Clin Surg | Volume 8, Issue 1 | Short Communication | Open Access
Ramos C*, Santos V, Causi T, Samúdio MJ, Girão J, Rocha J and Miranda L
Department of General Surgery, Centro Hospitalar Universitário Lisboa Norte, Portugal
*Correspondance to: Carlota RamosFulltext PDF
Adrenal lesions discovered during imaging and performed for unrelated reasons are referred to as incidentalomas. There is a vast number of adrenal incidentalomas. When the use of ultrasound and CT scanners became more prevalent, the rate of incidentalomas diagnosed rise exponentially, thus turning its management a common clinical problem. This management involves the identification of lesions that are potentially malignant or harmful due to excessive hormonal secretion. The priority aspect is to distinguish the subset of adrenal masses that are likely to have a clinical impact from the large portion that are not. These cases imply the distinction between benign or malignant lesions, and the functioning or non-functioning state of the lesions. We describe a case of a 37-year-old man, presenting with right lumbar pain and fatigue. Abdominal Computed Tomography (CT) identified a lesion in the right adrenal gland with 98 mm × 94 mm × 53 mm and a lipomatous aspect. The case was presented in a multidisciplinary meeting, and a laparoscopic right adrenalectomy was decided to be performed. Histological results revealed an adrenal myelolipoma. Adrenal myelolipomas are rare and benign tumors composed by an admixture of adipose tissue and extra-medullary hematopoietic elements, which affect predominantly the adrenal gland. In most cases, treatment is not necessary, however surgery has an important role for symptomatic cases and lesions that cannot be reliably distinguished. Treatment and management should be tailored to each patient.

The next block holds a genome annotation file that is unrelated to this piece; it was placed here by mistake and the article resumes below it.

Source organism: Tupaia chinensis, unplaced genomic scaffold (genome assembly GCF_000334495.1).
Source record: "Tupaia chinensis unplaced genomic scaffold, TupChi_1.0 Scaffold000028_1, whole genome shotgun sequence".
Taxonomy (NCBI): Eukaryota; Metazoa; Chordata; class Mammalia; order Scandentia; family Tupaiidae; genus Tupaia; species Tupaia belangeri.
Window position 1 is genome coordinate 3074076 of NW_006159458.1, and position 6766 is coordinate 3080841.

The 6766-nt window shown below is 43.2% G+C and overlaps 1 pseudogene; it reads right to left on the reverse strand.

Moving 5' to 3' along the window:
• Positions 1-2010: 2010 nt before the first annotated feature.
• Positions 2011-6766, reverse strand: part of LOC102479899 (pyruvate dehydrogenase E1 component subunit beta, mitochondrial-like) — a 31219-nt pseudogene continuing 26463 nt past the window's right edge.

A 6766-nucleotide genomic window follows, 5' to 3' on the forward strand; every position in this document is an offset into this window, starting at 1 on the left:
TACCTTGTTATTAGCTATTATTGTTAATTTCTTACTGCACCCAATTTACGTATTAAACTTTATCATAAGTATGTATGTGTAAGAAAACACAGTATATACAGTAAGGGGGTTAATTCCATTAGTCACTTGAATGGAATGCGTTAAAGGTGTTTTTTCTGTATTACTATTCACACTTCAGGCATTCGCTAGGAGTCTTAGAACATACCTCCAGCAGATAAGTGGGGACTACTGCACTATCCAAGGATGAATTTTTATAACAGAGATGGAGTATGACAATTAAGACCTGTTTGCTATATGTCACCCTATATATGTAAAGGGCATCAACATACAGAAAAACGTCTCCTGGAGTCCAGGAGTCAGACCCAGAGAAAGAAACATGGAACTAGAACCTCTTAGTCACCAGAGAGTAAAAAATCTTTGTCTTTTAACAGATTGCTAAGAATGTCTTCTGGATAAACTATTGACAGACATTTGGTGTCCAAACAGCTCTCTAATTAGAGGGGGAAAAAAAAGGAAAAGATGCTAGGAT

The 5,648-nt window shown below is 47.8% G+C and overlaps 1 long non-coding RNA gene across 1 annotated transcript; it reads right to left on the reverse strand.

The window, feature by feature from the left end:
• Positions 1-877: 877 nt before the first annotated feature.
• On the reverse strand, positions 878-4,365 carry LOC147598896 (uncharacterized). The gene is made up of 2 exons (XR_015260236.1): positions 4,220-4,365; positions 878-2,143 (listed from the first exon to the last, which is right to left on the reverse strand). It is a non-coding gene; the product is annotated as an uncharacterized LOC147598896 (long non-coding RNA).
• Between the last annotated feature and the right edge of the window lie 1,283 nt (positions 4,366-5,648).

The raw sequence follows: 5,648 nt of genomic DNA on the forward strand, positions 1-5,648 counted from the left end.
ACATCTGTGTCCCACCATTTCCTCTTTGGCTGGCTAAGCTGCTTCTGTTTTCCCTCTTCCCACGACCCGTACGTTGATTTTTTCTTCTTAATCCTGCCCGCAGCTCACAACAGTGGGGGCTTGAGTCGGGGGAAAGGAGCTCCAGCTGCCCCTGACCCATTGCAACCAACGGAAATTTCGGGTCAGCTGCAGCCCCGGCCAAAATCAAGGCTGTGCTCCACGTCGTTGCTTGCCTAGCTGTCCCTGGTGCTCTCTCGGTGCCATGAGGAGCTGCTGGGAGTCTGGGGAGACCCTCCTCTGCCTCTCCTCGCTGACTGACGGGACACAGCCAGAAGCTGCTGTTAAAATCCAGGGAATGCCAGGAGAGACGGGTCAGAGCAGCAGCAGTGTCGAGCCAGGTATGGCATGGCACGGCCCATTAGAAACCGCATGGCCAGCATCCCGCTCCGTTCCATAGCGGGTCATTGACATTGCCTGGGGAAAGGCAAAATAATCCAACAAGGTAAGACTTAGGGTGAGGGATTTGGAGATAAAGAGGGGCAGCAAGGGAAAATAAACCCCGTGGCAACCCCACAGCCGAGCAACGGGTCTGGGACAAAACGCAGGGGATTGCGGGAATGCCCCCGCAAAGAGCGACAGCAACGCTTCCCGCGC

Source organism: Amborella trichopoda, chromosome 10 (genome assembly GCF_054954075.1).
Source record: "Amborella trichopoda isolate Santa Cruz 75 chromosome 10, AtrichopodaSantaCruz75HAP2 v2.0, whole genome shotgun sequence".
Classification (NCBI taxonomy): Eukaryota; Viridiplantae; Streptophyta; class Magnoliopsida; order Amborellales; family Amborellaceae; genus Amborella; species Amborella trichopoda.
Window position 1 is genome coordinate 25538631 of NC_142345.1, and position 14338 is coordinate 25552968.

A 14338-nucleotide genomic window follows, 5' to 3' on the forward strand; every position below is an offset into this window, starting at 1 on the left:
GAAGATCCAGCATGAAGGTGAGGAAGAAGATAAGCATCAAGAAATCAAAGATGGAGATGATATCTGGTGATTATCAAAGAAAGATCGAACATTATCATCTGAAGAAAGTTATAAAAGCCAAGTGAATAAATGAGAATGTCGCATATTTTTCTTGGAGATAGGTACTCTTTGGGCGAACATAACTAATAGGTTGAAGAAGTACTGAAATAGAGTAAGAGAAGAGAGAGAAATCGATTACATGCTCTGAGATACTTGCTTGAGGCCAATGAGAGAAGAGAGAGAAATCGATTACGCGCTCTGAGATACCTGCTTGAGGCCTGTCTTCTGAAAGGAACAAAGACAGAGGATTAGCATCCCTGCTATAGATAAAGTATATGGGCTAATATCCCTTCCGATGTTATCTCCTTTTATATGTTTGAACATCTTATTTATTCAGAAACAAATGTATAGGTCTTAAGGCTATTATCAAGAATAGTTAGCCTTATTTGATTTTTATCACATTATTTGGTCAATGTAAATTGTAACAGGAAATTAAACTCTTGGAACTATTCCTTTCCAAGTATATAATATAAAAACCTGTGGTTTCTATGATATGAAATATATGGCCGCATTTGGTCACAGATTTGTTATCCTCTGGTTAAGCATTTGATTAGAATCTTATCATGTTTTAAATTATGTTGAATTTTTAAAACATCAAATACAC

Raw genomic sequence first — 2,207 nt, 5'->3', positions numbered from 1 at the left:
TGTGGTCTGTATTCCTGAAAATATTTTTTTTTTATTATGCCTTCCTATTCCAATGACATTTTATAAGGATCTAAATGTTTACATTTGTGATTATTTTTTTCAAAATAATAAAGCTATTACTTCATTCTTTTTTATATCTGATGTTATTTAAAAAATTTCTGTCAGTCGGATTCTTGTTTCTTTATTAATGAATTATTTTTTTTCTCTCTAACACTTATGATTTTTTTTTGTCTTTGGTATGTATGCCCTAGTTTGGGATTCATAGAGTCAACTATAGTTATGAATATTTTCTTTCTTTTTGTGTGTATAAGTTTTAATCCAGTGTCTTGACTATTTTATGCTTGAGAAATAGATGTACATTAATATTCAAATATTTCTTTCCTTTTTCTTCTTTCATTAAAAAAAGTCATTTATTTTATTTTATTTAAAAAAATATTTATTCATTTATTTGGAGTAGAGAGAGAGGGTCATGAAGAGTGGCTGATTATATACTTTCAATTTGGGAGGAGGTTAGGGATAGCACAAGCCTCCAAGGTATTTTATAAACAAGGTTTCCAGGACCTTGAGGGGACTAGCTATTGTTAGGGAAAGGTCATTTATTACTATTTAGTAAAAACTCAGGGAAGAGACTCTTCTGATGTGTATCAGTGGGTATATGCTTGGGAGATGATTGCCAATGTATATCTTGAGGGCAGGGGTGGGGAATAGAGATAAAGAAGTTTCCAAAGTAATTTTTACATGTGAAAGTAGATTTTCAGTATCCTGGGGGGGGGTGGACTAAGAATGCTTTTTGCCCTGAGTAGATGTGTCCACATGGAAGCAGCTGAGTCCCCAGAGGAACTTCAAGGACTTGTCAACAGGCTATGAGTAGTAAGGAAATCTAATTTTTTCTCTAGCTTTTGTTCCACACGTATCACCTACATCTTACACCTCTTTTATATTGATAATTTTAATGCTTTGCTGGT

Ramos C, Santos V, Causi T, Samúdio MJ, Girão J, Rocha J, et al. Adrenal Incidentaloma, What could it be?. Clin Surg. 2023; 8: 3617..